zerland from other parts of the world are
saying that they focus on other industries
more difficult to attract to Luxembourg.
rather than the banking sector, I would be alarmed to see them neglect it. It is a real
According to you, what are the issues
force we have in banking, and the whole
that Luxembourg should first address?
country’s wealth heavily depends on it.
Competitiveness. Luxembourg needs to
But the government is also doing well in
remain competitive in terms of wages.
attracting companies like Amazon, which seems extremely happy to be here. Globally,
I also think that pension issues need to be
I’m not worried for Luxembourg.
addressed sooner rather than later. The Haut Comité de la Place financière is aware of the problem. Without competitiveness
banner_180x25.indd 1 14
Interview by Delphine Reuter
3/1/2010 5:06:29 PM SEPTEMBER-OCTOBER 2011
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GLOBAL > Allen & Overy - Time for a new business model in the private banking sector? p18 > Ernst & Young - IFRS crucial developments for banks p20 > Finarch - Opening up to Basel-driven technological changes p22 > Global News p24
Time for a new business model in the private banking sector? For a couple of years, Luxembourg has more openly been facing increasing pressure on its financial centre to share information. This is mainly due to the fact that banking secrecy has been considered as being partially responsible for the financial crisis.
Jean Schaffner, Tax Partner at Allen & Overy Luxembourg
On 13 March 2009, the Luxembourg finance minister Luc Frieden announced, after consultation with his counterparts in Switzerland and Austria, that exchange of information would be granted under double-tax treaties, even if such information were to be sought from banks. Luxembourg has thus agreed to revise its views on banking secrecy, to avoid being blacklisted by other OECD member states and labelled a tax haven. This is a major change for Luxembourg banking and its inclination to secrecy. However, banks have been able, in general, to adapt to this new situation. Most Luxembourg private banks are indeed increasingly focusing on onshore business, getting rid of grey money. This change in attitude is needed, since, as well as an exchange of information under double tax treaties, Luxembourg also has to accept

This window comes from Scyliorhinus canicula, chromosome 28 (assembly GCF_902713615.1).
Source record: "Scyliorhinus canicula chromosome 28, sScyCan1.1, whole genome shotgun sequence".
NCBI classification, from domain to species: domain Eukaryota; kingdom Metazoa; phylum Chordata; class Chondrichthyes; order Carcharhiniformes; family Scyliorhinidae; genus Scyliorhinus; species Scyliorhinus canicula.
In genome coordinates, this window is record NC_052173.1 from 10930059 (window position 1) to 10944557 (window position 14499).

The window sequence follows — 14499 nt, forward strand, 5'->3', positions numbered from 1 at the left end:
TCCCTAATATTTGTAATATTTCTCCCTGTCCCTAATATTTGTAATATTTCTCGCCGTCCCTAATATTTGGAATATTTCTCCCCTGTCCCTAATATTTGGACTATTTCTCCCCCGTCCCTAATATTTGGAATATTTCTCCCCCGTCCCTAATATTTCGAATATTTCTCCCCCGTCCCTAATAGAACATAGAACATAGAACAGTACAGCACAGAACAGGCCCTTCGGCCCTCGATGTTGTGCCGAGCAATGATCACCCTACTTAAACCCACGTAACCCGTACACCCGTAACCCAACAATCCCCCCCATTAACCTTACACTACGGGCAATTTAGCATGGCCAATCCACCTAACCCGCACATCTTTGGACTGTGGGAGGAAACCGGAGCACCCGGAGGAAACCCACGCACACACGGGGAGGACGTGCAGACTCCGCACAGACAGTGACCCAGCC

administrative cooperation in the field of taxation, by virtue of an EU directive of 15 February 2011 (2011/16/EU) and may soon face an amendment to the EU savings directive 2003/48 of 3 July 2003. Luxembourg has currently entered into about 60 double tax treaties. Traditionally, exchange of information is granted under these treaties for information that enables the requesting member states to apply the double tax treaty or its domestic law, and applies to all taxes, even those not covered by the treaty itself, for instance inheritance tax. Exchange of information is not available if, for instance, measures are required which are at variance with the laws and administrative practice of the states concerned, if the information cannot be obtained under the relevant laws or in the normal course of administration of the states involved, if the information would disclose a trade,
business, industrial, commercial or professional secret or where such disclosure would be against public order policy. Luxembourg has traditionally considered that information protected by banking secrecy could not be exchanged, as, in particular, the Luxembourg tax administration itself is barred, under Luxembourg domestic law, from obtaining information from banks for taxation purposes
No “fishing expeditions” However, since the law of 31 March 2010, exchange of information is possible if such information needs to be obtained from a bank or another financial institution, nominee or person acting in an agency of fiduciary capacity or where the information relates to the ownership interest of a person. The purpose of the law of 31 March 2010 is to introduce a well-balanced system,